When did my squirrel get in? Initially, Nora seems to be the ideal woman of the nineteenth century standard. Society has always strongly influenced the way people act, think, dress and structure their lives. The actual reason for the money is so she can pay on her little secret. During the play, she keeps a secret from her husband that eventually leads to the destruction of her marriage. Often times a woman would not have had the same right to something as a man did. As each new layer is revealed the audience is shown that even with the nineteenth century ideals, the true nature of each character is not quite what they appeared to be initially.
By the end of the play, Nora lets Torvald know what she thinks of being treated this way and gives him a taste of how it feels. At first, Nora and Torvald Helmer seem to have the typical, loving man and wife marriage. She arrives at this point because of several factors. The luxurious and harmonious looking scene at the beginning and the gradual degradation of that spick and span room of Nora is a symbolic setting. Linde and Krogstad have also failed in society like Nora: Krogstad has performed the same act of forgery, and Linde had to work to support her family while most women stayed at home. Nora Helmer is transformed and decides to abandon her family and home in search of her true self. Take, for example, Torvald's attitude towards Nora's offbeat movements.
She hides her actions and her true personality from him. Audiences could then look up to characters such as Nora and Mrs Linde whom were independent, some what ahead of their times. Nora is completely delighted with her life, and feels favorable for the way her life is coming along. Their was a big thing that had to do with money that I will be discussing later in this essay. Torvald makes it very clear that he views himself as above Nora.
Linde—that she borrowed money for the trip she and Torvald had taken, and not from her father as everyone had thought. He describes these women, as opposites while in fact there are some distinct similarities. Nora stays at home while Torvald works as a manager at a bank. At the beginning of the play, the audience is introduced to Nora Helmer, the woman of the household. In this, was her betrayal to her husband. Foresight can also help people picture how their fears may affect their life. They were expected to take care of domestic work such as cooking, cleaning, raising children, and above all, pleasing their husbands.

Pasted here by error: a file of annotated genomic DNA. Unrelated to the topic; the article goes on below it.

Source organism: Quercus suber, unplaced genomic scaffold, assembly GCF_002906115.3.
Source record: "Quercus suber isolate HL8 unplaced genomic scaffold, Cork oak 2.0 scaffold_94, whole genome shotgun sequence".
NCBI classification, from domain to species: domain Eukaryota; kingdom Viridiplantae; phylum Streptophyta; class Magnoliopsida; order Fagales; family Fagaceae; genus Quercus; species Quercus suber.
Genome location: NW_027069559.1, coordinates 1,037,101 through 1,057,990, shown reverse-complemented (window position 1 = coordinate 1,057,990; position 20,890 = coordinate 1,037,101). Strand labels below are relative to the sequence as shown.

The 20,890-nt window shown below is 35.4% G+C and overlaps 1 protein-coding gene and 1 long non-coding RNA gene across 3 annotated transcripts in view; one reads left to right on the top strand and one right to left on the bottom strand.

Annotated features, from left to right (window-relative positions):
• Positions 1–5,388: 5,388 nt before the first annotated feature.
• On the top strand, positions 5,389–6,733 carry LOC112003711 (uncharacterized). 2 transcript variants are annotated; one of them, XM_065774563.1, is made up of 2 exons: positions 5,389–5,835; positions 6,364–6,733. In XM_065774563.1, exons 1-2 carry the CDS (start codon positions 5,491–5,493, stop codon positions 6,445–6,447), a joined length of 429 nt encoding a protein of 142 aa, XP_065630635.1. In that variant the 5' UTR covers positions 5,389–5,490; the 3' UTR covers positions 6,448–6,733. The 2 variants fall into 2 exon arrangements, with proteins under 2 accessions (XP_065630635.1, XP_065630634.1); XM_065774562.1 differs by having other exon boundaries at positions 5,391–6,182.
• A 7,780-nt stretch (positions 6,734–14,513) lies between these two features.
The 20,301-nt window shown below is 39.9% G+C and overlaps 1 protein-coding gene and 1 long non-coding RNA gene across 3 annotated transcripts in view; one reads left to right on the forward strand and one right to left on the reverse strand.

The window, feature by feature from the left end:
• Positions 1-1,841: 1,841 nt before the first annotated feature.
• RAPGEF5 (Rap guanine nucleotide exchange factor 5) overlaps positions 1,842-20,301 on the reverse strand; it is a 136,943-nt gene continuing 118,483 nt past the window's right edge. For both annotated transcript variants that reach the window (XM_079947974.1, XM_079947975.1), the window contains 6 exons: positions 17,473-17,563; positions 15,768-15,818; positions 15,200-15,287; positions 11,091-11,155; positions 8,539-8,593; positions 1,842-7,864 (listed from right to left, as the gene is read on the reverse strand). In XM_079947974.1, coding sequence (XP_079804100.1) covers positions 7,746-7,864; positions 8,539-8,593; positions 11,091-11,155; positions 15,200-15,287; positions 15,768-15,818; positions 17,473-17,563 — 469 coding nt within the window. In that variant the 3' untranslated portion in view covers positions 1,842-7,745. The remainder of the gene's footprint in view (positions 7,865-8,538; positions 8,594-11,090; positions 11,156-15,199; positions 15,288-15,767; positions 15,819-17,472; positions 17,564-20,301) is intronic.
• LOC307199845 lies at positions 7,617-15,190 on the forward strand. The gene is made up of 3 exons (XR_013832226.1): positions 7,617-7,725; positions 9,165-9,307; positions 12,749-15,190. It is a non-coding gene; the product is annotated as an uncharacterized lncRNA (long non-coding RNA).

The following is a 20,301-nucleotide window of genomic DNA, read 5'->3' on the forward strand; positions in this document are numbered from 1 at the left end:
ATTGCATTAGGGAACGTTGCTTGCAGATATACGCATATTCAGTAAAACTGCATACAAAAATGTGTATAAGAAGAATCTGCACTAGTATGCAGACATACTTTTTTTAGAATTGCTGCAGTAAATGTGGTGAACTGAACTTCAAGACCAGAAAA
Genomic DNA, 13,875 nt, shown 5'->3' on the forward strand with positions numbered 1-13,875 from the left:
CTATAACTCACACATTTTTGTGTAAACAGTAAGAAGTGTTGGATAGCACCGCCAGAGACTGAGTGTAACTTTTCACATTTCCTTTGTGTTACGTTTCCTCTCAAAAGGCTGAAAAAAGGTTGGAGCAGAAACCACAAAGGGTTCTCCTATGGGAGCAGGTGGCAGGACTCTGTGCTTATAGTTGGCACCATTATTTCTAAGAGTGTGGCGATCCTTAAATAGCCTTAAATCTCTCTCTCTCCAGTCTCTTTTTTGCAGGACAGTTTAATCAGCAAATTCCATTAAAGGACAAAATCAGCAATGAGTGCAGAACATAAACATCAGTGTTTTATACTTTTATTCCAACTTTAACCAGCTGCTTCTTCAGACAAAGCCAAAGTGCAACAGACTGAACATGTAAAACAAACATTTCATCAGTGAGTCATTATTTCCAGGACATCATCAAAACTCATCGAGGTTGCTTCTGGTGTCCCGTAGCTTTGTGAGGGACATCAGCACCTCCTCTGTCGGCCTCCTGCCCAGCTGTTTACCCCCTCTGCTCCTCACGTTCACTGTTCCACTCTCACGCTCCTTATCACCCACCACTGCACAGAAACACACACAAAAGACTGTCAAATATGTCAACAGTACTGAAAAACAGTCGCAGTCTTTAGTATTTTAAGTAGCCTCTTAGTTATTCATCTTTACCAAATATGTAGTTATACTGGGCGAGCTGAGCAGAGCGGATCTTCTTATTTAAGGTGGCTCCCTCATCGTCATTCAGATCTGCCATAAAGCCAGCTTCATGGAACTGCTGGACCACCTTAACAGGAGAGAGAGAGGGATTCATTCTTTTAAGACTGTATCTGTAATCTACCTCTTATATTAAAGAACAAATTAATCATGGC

Linde provide an excellent example of this literary device. In a desperate attempt to saves her husband's life Nora once asked for a loan so she and her family could move somewhere where her husband could recover from his sickness. Therefor they followed their husbands and fathers implicitly until Nora. While in reality their life together is simply empty until Nora stands up for herself and starts to build her own life. However, as time passed Nora has been picked apart by critics and scholars when it comes to every facet of her character. Ibsen characterizes these women by describing their comparable and contrasting personalities. Torvald keeps her in a subservient position by giving her no credit for understanding financial issues, or for being able to manage money.